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Government Secrecy

Casting Sunlight on Secret Government and Its Contractors

Ralph Nader | Posted 03.26.2014 | Politics
Ralph Nader

Unfortunately, despite lofty initial campaign promises by the Obama administration, widespread government secrecy has only worsened in recent years and access to information by journalists and activists is disturbingly limited.

Time for Full Disclosure of CIA Interrogations

David Schanzer | Posted 03.14.2014 | Politics
David Schanzer

Our nation needs an effective and unburdened CIA, a restoration of trust between the branches of government, and an opportunity to reassert our moral leadership internationally in pursuit of a more just and peaceful world. To do this, secrecy about the mistakes of the past must end.

Matt Sledge

Intelligence Agencies Won't Release Reports On Excessive Secrecy

HuffingtonPost.com | Matt Sledge | Posted 01.31.2014 | Politics

A little more than three years ago, Congress passed a law ordering the nation's top intelligence agencies to review their classification procedures. T...

In Wake of Snowden, US Must Strengthen Commitment to Openness

Danielle Brian | Posted 01.23.2014 | Politics
Danielle Brian

On Thursday, the White House released a preview of its second National Action Plan for the international Open Government Partnership. The plan is silent on the critical reforms needed to address some of the most troubling areas of secrecy.

Letter to an Unknown Whistleblower

Tom Engelhardt | Posted 11.17.2013 | Politics
Tom Engelhardt

You will be denounced as a traitor, a defector, a criminal, and your acts called treasonous, even if you're one of the last hopes of the American republic.

12 Years Later, 9/11 Accused's Protests Not So Surprising

Daphne Eviatar | Posted 11.16.2013 | World
Daphne Eviatar

The ability of the defendants to meet with their defense counsel is extremely limited. It's not so surprising that, when warned that "failure to meet with and cooperate with your defense counsel may negatively affect the presentation of your case," the accused men might object.

Government Agencies Foster Unfair Economic Advantages

Alika Parks | Posted 11.09.2013 | Hawaii
Alika Parks

Whether you applaud his efforts in casting a light on the dark inner workings of the uber-secret NSA and their surveillance apparatus, or if you feel that he deserves the special moniker of 'terrorist' for shining such a light, either position glosses over a problematic issue that hasn't been brought up to my knowledge and needs to be addressed, at least to those concerned with some semblance of fair play in our U.S. economy.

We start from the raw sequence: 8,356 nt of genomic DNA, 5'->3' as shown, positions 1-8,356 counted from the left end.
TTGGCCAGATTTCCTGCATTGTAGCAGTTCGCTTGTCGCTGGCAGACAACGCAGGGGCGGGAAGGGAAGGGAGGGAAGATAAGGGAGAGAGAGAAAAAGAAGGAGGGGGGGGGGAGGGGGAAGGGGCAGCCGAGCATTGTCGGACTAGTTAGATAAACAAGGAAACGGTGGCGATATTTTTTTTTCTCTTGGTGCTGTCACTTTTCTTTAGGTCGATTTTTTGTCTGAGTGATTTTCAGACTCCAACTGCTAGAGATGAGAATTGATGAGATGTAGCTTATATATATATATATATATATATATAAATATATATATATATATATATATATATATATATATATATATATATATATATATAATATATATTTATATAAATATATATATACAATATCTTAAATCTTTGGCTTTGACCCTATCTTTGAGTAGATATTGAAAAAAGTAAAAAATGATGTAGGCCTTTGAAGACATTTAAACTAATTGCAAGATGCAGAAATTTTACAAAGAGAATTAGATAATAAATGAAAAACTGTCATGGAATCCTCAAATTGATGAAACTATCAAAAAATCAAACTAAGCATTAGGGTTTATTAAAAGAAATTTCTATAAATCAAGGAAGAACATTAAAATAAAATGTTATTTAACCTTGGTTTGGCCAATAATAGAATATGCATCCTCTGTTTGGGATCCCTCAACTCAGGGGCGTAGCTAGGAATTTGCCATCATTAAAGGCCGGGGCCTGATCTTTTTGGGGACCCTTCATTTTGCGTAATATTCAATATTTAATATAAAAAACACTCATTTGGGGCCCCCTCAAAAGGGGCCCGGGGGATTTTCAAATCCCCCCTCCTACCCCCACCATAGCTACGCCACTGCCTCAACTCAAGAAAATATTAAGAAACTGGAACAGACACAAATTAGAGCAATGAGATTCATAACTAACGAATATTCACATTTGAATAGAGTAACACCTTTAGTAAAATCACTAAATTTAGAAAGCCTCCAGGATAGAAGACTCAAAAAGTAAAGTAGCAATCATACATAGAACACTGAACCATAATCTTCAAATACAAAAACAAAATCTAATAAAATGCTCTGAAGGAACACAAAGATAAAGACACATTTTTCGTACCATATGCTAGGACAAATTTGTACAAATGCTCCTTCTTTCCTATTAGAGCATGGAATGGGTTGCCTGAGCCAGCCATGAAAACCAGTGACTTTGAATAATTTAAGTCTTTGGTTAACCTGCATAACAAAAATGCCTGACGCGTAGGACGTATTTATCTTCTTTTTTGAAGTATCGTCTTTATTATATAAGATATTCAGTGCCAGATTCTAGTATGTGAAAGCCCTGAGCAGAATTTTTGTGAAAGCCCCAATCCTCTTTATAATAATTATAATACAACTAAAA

Military Commission Still Stuck on Secrecy

Daphne Eviatar | Posted 10.20.2013 | World
Daphne Eviatar

It's amazing that 12 years after the September 11 terrorist attacks, the military commission at Guantanamo is still trying to figure out what is or isn't classified, how to handle it and the procedures for prosecutors to provide documents relevant to the case to defense lawyers.

9/11 Defense Lawyers Claim Judge's Order Conflicts With Convention Against Torture

Daphne Eviatar | Posted 10.19.2013 | World
Daphne Eviatar

Lawyers for defendants in the 9/11 case claim they cannot accept a military judge's order preventing their clients from speaking about their treatment in U.S. custody because it would violate their clients' rights under the United Nations Convention Against Torture.

Who Are US Drones Killing in Yemen -- and Why?

Daphne Eviatar | Posted 10.09.2013 | World
Daphne Eviatar

President Obama, at his pre-vacation press conference Friday, promised more "transparency" on U.S. government surveillance programs. But he made no mention of the need for more information about who our government is secretly killing abroad.

Unlike Media, Public More Concerned About Spying Snowden Exposed Than Secrets He Leaked

Edward Wasserman | Posted 09.23.2013 | Media
Edward Wasserman

It's unwise to put too much weight on polls, but a recent survey on the Edward Snowden affair suggests better judgment among the general public than our usual opinion leaders have been able to muster.

The Classic Military Runaround

Nick Turse | Posted 09.07.2013 | Media
Nick Turse

Whether I'm trying to figure out what the U.S. military is doing in Latin America or Africa, Afghanistan or Qatar, the response is remarkably uniform -- obstruction and obfuscation, hurdles and hindrances.

Prosecutors Complain 9/11 Case Taking Too Long After Waiting 10 Years to Prosecute

Daphne Eviatar | Posted 09.02.2013 | World
Daphne Eviatar

Talk about chutzpah. In a motion unsealed this week in the case of the five co-defendants accused of masterminding the September 11, 2001 terrorist attacks, prosecutors have told the judge he's moving the case along too slowly and needs to speed things up.